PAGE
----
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Stimulated bone growth and metal-infused skeletons: From comic books to commonplace

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Science Translational Medicine  29 Jul 2020:
Vol. 12, Issue 554, eabd3627
DOI: 10.1126/scitranslmed.abd3627

Abstract

Three-dimensional titanium surfaces patterned with nanometer-sized features demonstrate accelerated bone growth and mineralization in mice.

Arthroplasty is one of the most frequent surgeries performed today, with volumes increasing as the population ages. Current limitations of joint replacement surgery include the need for extensive rehabilitation after surgery and the possibility of revision surgery if the implant fails. Greer et al. describe a new technique to pattern three-dimensional (3D) surfaces with titanium dioxide to simulate bone growth at the artificial joint interface. This presents a practical pathway to enhance the osteogenesis of orthopedic implants, potentially decreasing healing times after surgery and extending the life of current artificial joints.

Previous experiments showed that altering the surface of titanium can stimulate bone growth, but it has been difficult to pattern non-planar surfaces with the nanometer features that are most effective in stimulating bone growth. The authors developed a method of patterning 3D titanium surfaces with titanium oxide sol-gels and then annealing these to leave ~20-nm-high pillars attached to the surface. A key feature of this method is the use of disordered pillar arrays, which have previously been shown to induce the clustering of integrins, allowing bone stem cells to anchor to the extracellular matrix and stimulating them to produce bone.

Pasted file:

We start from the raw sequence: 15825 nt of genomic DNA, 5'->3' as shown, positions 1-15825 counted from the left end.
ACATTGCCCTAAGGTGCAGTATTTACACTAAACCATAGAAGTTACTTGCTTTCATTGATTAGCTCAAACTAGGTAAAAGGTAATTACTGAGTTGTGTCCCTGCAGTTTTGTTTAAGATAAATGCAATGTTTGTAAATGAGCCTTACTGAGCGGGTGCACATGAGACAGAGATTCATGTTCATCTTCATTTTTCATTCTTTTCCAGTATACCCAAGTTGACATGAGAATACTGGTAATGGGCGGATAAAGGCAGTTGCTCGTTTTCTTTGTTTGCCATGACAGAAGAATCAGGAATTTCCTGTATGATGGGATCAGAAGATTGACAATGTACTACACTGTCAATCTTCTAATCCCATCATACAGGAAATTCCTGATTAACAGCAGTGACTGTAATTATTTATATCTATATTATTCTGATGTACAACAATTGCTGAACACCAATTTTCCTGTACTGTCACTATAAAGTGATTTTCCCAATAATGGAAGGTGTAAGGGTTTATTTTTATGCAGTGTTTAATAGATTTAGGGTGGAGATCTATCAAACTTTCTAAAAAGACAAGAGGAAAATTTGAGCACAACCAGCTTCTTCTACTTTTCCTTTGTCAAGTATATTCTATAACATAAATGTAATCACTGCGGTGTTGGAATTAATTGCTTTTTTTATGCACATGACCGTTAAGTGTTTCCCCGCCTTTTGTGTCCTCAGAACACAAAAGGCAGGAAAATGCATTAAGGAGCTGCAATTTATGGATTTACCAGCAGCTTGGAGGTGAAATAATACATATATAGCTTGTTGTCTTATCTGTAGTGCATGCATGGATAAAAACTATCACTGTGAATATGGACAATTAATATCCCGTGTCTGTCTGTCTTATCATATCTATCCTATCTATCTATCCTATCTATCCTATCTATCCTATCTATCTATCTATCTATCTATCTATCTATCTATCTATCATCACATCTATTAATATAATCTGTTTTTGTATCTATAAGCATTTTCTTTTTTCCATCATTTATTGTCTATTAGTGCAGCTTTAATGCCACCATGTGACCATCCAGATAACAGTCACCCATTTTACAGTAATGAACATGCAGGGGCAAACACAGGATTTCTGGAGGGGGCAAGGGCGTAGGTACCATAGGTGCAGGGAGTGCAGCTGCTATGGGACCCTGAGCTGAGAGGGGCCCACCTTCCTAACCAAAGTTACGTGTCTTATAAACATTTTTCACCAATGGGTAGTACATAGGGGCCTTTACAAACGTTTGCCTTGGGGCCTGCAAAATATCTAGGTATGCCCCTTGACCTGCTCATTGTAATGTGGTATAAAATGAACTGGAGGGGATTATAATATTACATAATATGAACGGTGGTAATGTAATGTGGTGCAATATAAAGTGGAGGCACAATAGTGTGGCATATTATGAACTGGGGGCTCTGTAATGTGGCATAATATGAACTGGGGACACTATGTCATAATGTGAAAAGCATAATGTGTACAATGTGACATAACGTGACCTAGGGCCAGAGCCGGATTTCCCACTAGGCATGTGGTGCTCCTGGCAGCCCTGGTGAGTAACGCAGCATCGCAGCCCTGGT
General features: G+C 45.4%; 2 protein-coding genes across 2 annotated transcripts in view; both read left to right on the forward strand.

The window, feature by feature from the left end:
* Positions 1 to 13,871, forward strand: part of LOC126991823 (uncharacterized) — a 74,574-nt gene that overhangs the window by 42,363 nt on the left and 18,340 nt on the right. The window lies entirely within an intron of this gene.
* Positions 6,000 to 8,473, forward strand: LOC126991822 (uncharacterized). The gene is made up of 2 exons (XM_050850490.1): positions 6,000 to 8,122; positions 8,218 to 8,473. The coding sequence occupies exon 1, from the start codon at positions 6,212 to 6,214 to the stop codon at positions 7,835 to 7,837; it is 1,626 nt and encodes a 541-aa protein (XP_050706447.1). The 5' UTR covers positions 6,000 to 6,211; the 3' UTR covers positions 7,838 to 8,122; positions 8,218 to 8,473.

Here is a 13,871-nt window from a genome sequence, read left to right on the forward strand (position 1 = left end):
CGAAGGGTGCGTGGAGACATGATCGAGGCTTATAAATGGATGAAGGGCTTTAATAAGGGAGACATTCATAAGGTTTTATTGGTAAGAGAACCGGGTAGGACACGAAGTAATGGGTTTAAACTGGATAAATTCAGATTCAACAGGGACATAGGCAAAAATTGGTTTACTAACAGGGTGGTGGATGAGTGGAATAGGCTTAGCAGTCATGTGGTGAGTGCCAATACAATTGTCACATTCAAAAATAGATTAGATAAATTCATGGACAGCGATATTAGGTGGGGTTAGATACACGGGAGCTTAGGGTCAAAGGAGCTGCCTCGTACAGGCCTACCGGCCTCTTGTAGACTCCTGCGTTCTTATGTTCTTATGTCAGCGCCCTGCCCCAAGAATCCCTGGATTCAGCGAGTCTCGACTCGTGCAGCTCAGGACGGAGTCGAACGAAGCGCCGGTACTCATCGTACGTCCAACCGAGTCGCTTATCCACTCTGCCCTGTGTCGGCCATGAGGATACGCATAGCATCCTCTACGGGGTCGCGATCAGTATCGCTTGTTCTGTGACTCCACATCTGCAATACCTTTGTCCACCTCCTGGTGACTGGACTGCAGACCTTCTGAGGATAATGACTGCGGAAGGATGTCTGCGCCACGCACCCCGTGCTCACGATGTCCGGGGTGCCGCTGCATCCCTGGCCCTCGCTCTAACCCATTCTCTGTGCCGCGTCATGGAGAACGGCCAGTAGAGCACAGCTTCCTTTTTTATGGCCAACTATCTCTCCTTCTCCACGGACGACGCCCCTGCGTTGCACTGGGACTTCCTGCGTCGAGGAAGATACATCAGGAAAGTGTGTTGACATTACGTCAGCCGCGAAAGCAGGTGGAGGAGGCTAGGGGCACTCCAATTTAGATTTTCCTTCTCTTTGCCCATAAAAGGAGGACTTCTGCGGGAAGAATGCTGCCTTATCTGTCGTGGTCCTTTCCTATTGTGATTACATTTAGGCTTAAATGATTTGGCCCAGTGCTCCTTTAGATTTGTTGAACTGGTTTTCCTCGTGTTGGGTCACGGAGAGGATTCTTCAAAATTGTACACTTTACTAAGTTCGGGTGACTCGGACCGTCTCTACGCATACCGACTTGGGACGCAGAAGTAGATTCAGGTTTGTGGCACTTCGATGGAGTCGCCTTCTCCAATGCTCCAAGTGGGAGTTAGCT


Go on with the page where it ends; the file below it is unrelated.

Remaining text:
In a series of experiments, the authors characterized the nanopatterned titanium surfaces and investigated the ability of the surfaces to accelerate bone formation at the interface. Their main finding is that surfaces with disordered nanopillars increased bone tissue formation and enhanced mineralization compared to non-patterned, flat surfaces. The authors confirmed these findings in a mouse model using nanopatterned titanium implants placed subcutaneously.

This paper demonstrates how innovations in nanopatterning and fabrication can be translated into enhanced orthopedic implants. A limitation of the study is that the implants were studied in vivo in a mouse model over a relatively short period of time (28 days). Further work is required to understand the implications for implant durability and healing times after joint replacement surgery in humans. This work enables researchers to use a cost-effective, scalable method to pattern 3D surfaces with nanostructures that accelerate bone growth and mineralization for the development of more effective artificial joints.

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